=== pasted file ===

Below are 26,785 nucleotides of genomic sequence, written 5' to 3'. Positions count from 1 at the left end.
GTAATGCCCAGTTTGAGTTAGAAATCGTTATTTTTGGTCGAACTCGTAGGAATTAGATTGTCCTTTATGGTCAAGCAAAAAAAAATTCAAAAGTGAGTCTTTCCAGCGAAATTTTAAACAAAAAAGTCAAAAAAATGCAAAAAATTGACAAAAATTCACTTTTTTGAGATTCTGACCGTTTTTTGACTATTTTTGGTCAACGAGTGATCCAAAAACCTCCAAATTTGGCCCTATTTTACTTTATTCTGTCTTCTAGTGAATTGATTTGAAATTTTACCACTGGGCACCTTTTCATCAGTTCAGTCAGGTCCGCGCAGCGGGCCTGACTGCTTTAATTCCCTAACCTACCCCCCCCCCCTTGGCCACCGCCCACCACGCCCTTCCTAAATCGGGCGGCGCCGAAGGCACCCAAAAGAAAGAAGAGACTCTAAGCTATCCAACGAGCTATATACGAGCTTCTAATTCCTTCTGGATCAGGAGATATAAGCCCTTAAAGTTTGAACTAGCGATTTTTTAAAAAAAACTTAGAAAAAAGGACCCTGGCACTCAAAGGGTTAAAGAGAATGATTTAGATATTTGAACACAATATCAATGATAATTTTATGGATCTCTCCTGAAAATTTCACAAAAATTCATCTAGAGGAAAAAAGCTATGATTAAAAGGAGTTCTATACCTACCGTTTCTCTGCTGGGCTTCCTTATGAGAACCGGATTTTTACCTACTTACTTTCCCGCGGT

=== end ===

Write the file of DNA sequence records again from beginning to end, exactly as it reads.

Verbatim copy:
Below are 26,785 nucleotides of genomic sequence, written 5' to 3'. Positions count from 1 at the left end.
GTAATGCCCAGTTTGAGTTAGAAATCGTTATTTTTGGTCGAACTCGTAGGAATTAGATTGTCCTTTATGGTCAAGCAAAAAAAAATTCAAAAGTGAGTCTTTCCAGCGAAATTTTAAACAAAAAAGTCAAAAAAATGCAAAAAATTGACAAAAATTCACTTTTTTGAGATTCTGACCGTTTTTTGACTATTTTTGGTCAACGAGTGATCCAAAAACCTCCAAATTTGGCCCTATTTTACTTTATTCTGTCTTCTAGTGAATTGATTTGAAATTTTACCACTGGGCACCTTTTCATCAGTTCAGTCAGGTCCGCGCAGCGGGCCTGACTGCTTTAATTCCCTAACCTACCCCCCCCCCCTTGGCCACCGCCCACCACGCCCTTCCTAAATCGGGCGGCGCCGAAGGCACCCAAAAGAAAGAAGAGACTCTAAGCTATCCAACGAGCTATATACGAGCTTCTAATTCCTTCTGGATCAGGAGATATAAGCCCTTAAAGTTTGAACTAGCGATTTTTTAAAAAAAACTTAGAAAAAAGGACCCTGGCACTCAAAGGGTTAAAGAGAATGATTTAGATATTTGAACACAATATCAATGATAATTTTATGGATCTCTCCTGAAAATTTCACAAAAATTCATCTAGAGGAAAAAAGCTATGATTAAAAGGAGTTCTATACCTACCGTTTCTCTGCTGGGCTTCCTTATGAGAACCGGATTTTTACCTACTTACTTTCCCGCGGT